Language of document :

Judgment of the Court (Second Chamber) of 10 March 2016 (request for a preliminary ruling from the Kúria — Hungary) — Flight Refund Ltd v Deutsche Lufthansa AG

(Case C-94/14) 1

(Reference for a preliminary ruling — Area of freedom, security and justice — Judicial cooperation in civil matters — European order for payment procedure — Regulation (EC) No 1896/2006 — Articles 17 and 20 — Obligations of a court seised in order to designate the court with territorial jurisdiction to hear contentious proceedings following the defendant’s opposition to the European order for payment — Competence of the courts of the Member State of origin of the European order for payment — Regulation (EC) No 44/2001 — Debt arising from the right to compensation under Regulation (EC) No 261/2004 on account of a flight delay)

Language of the case: Hungarian

Referring court

Kúria

Parties to the main proceedings

Applicant: Flight Refund Ltd

Defendant: Deutsche Lufthansa AG

Operative part of the judgment

EU law must be interpreted as meaning that, in circumstances where a court is seised of a procedure, such as that in the main proceedings, concerning the designation of the court of the Member State of origin of a European order for payment having territorial jurisdiction and examines, in those circumstances, the international jurisdiction of the courts of that Member State to hear the contentious proceedings concerning the debt which gave rise to such an order for payment, against which the defendant has entered a statement of opposition within the time-limit prescribed for that purpose:

–    since Regulation (EC) No 1896/2006 of the European Parliament and of the Council of 12 December 2006 creating a European order for payment procedure does not provide any indications as to the powers and obligations of that court, those procedural questions continue, pursuant to Article 26 of that regulation, to be governed by the national law of that Member State;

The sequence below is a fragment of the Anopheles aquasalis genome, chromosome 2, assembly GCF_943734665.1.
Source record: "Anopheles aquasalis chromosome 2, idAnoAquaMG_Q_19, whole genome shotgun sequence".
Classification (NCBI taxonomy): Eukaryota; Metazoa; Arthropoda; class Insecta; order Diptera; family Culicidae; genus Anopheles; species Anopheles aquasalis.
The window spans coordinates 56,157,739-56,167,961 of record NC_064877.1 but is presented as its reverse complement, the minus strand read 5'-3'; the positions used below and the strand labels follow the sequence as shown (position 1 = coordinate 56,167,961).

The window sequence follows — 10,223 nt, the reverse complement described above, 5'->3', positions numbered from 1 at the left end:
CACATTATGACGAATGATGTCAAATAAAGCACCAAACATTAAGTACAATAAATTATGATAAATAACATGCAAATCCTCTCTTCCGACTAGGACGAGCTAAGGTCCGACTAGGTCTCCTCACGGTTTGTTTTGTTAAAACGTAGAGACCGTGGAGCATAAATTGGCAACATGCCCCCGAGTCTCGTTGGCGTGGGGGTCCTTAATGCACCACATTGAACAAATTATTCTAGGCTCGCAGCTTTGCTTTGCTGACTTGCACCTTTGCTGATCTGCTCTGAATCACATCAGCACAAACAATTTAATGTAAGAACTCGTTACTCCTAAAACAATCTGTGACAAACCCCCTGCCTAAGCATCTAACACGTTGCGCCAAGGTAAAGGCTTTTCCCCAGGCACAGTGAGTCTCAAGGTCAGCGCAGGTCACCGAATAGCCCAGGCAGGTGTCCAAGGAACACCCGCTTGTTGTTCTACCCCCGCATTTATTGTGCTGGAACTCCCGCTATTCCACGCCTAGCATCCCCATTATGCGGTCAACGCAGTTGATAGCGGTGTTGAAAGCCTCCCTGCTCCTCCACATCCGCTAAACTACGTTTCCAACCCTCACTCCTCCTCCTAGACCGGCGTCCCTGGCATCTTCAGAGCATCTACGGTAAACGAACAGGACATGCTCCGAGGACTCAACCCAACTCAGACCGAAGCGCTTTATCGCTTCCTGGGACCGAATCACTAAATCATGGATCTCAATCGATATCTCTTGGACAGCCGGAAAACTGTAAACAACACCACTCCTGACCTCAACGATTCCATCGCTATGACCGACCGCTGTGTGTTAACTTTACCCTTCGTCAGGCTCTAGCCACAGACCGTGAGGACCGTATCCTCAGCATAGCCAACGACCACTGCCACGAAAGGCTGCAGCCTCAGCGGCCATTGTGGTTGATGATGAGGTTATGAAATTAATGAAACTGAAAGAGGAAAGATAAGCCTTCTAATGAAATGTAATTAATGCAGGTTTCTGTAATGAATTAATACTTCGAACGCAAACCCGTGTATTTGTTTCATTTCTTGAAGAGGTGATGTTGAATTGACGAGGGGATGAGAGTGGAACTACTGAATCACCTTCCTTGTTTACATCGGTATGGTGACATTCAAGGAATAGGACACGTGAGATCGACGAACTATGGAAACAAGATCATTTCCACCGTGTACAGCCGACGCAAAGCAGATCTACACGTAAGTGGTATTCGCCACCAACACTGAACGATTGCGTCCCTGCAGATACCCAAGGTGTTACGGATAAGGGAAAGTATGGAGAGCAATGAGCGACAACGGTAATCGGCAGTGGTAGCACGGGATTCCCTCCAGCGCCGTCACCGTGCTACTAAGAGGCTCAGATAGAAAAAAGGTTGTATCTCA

–    Council Regulation (EC) No 44/2001 of 22 December 2000 on jurisdiction and the recognition and enforcement of judgments in civil and commercial matters requires the question of the international jurisdiction of the courts of the Member State of origin of the European order for payment to be decided by application of procedural rules which enable the effectiveness of the provisions of that regulation and the rights of the defence to be guaranteed, whether it is the referring court or a court which the referring court designates as the court having territorial and substantive jurisdiction to hear a claim such as that at issue in the main proceedings under the ordinary civil procedure which rules on that question;

–    if a court such as the referring court rules on the international jurisdiction of the courts of the Member State of origin of the European order for payment and finds that there is such jurisdiction in the light of the criteria set out in Regulation No 44/2001, that regulation and Regulation No 1896/2006 require such a court to interpret national law in such a way that it permits it to identify or designate a court having territorial or substantive jurisdiction to hear that procedure, and,

–    if a court such as the referring court finds that there is no such international jurisdiction, that court is not required of its own motion to review that order for payment by analogy with Article 20 of Regulation No 1896/2006.

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1 OJ C 142, 12.5.2014.